Articles From the Team
How do I negotiate a job offer?
There are two negotiating positions in the world of recruitment:
- The Employer
- The Lawyer
If the demands and needs of both positions align, we hit the Goldilocks Zone and the offer’s accepted. If they don’t, the offer’s refused and it’s back to the drawing board.
This blog discusses The Lawyer’s role in negotiating a job offer: what’s reasonable, and how to avoid crossing the line.
It starts with your own due diligence. Make sure you’re across the packages that are available; you need to have an understanding of the market from the outset: what’s on offer and therefore, by absence and implication, what’s not. The earlier you highlight your issues, the earlier you’re likely to negotiate in your favour (without it appearing ill-considered or greedy).
Unfortunately, some Lawyers set off on the wrong foot and their lack of preparation puts them in a difficult situation during the later stages of the process. Of course, there are multiple reasons that effect good preparation: a busy home life, busy work life, and a recruiter who doesn’t provide the appropriate information. I can help you with the latter, but if you want to move jobs, (which let’s face it, is no small undertaking), then finding time to prepare is an absolute must. If you take shortcuts, you’re at high risk of making a poor decision, burning bridges and/or limiting future opportunities.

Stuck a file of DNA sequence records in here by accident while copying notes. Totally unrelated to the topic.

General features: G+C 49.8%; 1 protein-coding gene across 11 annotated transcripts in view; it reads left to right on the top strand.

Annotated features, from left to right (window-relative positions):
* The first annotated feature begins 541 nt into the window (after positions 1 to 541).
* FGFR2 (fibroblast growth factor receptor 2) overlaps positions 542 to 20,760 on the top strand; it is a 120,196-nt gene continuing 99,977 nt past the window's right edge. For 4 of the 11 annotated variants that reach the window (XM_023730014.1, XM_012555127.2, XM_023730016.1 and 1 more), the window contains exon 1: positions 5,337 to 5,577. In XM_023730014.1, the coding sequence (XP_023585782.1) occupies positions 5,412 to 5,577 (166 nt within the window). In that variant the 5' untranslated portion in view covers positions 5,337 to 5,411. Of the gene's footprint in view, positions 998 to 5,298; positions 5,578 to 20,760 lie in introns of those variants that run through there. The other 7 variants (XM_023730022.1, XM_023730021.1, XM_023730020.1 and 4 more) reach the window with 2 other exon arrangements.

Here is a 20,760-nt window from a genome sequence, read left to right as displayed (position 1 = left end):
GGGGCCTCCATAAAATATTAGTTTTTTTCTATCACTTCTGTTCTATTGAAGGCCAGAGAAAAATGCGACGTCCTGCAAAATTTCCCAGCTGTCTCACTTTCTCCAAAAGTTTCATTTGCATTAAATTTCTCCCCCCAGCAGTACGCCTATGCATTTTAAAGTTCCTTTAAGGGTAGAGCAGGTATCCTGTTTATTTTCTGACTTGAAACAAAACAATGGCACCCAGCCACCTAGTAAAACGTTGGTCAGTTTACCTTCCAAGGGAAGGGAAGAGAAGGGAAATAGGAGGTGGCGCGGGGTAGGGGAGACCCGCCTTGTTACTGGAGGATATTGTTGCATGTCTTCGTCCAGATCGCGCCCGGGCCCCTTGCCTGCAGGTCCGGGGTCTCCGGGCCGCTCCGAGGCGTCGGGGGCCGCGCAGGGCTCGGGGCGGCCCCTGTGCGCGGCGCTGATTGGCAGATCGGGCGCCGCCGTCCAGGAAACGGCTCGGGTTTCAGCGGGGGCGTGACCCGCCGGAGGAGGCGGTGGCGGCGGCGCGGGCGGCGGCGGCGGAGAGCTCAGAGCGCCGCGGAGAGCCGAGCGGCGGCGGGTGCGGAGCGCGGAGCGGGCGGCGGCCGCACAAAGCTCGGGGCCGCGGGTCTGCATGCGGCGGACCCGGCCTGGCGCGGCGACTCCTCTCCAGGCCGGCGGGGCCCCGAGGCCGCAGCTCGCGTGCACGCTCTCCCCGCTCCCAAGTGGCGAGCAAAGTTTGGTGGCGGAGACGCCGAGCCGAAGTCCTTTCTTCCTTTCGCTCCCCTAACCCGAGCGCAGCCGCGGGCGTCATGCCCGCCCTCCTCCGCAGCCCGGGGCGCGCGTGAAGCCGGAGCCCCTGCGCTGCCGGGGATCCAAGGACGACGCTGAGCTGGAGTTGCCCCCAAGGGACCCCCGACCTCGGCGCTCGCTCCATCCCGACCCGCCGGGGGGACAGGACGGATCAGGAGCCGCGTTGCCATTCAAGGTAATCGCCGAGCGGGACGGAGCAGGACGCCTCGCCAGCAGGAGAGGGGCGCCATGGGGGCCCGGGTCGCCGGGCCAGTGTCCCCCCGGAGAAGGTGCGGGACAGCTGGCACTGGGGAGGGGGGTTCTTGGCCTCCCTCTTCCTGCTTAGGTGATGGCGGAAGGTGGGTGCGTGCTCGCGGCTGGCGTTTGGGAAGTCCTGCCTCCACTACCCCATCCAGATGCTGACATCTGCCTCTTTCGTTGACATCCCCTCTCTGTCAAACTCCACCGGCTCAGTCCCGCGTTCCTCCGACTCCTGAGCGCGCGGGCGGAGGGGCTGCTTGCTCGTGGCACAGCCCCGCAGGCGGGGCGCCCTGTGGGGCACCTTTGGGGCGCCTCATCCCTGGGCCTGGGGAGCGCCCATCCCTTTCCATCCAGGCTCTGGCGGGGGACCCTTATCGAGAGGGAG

Avoid hasty demands
There’s another type of Lawyer: the kind who believes that a foot in the door (an interview) automatically strengthens their negotiating position. Because of this, they start making demands around salary, flexibility, and wider package elements. This is (mistakenly) based on a misunderstanding that The Employer will cede to these demands as the process goes on; as The Lawyer becomes ‘irresistible’ to them. This is a risky approach as an Employer’s stance and patience is always variable so it’s likely you’ll have the offer pulled from under your feet. Difficult negotiations are a prism of The Lawyer’s making, so they should prepare for any fallout, including the loss of an offer. Instead, The Lawyer should take on the Hanlon’s razor mindset.
So, in a nutshell, what’s unreasonable when negotiating an offer?
- Being unprepared from the beginning
- Attempting to manipulate an Employer once you think you’re an attractive proposition to them
For more information please contact Mike Huggins at BCL Legal.